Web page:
What Are Eye Allergies?
An eye allergy is the eye's overreaction to a substance that it thinks will harm it. Dust, for example, is harmless to most people, but to allergy sufferers it is a brutal assault that the eye tries to flush out with tears and mucus.
Seasonal allergic conjunctivitis (SAC) is perhaps the most common type of eye allergy and often a result of exposure to pollen, dust, mold, cat or dog hair and other environmental factors.
Signs and symptoms of SAC usually occur in late spring and summer, and their severity will vary from day to day, often fluctuating with pollen counts. During seasons of low pollen counts or relative lack of sunshine, the incidence and severity of SAC is significantly reduced if caused by seasonal pollen.
What Are the Symptoms of Eye Allergies?
Eye allergy symptoms may include itching, redness, eyelid swelling and tearing. Nasal congestion occurs in some sufferers as well.
Who Do Eye Allergies Affect?
Eye allergies can affect almost anyone at anytime. Those impacted by seasonal allergies can be more affected in the late spring and summer when the pollen counts are high. Those who suffer allergies from pet dander will most likely experience eye allergy symptoms when exposed to cat or dog hair.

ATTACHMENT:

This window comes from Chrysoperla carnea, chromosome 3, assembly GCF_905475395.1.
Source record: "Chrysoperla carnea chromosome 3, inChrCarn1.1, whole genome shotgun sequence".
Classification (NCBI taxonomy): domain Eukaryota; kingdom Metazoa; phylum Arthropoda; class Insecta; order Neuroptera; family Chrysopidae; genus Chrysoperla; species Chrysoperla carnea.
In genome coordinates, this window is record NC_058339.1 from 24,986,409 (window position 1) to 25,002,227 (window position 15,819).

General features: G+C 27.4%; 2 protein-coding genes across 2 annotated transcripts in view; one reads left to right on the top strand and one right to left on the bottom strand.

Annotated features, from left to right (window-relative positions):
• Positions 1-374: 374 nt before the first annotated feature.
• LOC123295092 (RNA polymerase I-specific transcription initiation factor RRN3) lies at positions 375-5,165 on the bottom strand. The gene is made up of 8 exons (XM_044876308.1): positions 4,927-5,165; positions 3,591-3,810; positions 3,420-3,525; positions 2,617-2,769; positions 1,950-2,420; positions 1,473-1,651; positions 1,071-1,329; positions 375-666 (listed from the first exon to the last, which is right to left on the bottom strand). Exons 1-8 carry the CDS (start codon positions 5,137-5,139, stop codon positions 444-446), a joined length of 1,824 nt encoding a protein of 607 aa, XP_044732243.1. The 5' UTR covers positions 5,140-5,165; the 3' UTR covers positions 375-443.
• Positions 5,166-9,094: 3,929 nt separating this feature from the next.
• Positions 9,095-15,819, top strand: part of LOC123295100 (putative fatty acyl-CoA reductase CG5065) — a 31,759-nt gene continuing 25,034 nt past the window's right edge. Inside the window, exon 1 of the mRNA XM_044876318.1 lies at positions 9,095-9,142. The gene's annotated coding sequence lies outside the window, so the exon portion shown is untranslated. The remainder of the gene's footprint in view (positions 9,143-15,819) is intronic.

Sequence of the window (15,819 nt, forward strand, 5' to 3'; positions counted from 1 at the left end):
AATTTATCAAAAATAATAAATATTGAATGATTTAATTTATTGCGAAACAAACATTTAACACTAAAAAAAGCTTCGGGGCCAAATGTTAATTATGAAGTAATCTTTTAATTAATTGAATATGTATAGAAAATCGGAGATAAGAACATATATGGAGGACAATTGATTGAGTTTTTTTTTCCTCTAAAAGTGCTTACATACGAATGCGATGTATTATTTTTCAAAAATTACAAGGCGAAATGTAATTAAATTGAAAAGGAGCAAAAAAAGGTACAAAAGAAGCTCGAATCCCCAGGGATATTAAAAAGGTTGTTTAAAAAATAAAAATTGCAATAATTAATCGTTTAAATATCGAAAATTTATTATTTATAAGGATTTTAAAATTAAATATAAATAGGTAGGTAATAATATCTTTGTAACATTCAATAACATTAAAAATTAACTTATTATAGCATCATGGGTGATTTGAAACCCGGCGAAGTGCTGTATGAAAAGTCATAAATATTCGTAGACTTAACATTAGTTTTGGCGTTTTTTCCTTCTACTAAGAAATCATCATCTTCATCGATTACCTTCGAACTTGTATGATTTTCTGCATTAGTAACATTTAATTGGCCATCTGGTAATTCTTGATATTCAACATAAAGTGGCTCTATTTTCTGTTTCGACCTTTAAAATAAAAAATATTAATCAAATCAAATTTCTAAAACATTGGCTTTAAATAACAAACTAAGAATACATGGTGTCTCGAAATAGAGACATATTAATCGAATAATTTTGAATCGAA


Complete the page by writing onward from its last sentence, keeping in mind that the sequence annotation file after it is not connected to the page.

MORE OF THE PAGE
How to Avoid Eye Allergies
Avoidance of the allergen(s) is the best way to treat eye allergies. Try to identify the thing that causes the allergic reaction and avoid it. Symptoms should improve dramatically.
Dust mites, fecal particles and mold are the most frequent causes of chronic or recurrent allergic conjunctivitis. And because dust mites are often found in beds and linens, they can be controlled by using impermeable mattress and pillow covers and by changing bedding weekly and washing it in a hot water cycle.
During high pollen seasons, patients should limit their time outdoors in high-exposure activities.
For domestic pet sensitivity, the most effective measure is to eliminate the source by removing the pet from indoors, as carpets, upholstery, and clothing are all havens for animal allergens.
Allergy sufferers should also try and avoid non-specific irritants such as smoking, air pollution, and strong odors or perfumes.
How Are Eye Allergies Treated?
If avoiding the allergen is not possible, physicians often prescribe antihistamines, corticosteroids and combination drugs to treat symptoms. Pharmacological treatments have become the most widespread form of treatment for eye allergy, as they are widely available, simple to use, and offer the greatest relief in the shortest time.
Alcon manufactures and sells a prescription eye drop called Patanol® or Opatanol® ophthalmic solution, depending on your country of residence, to treat every day eye allergy symptoms.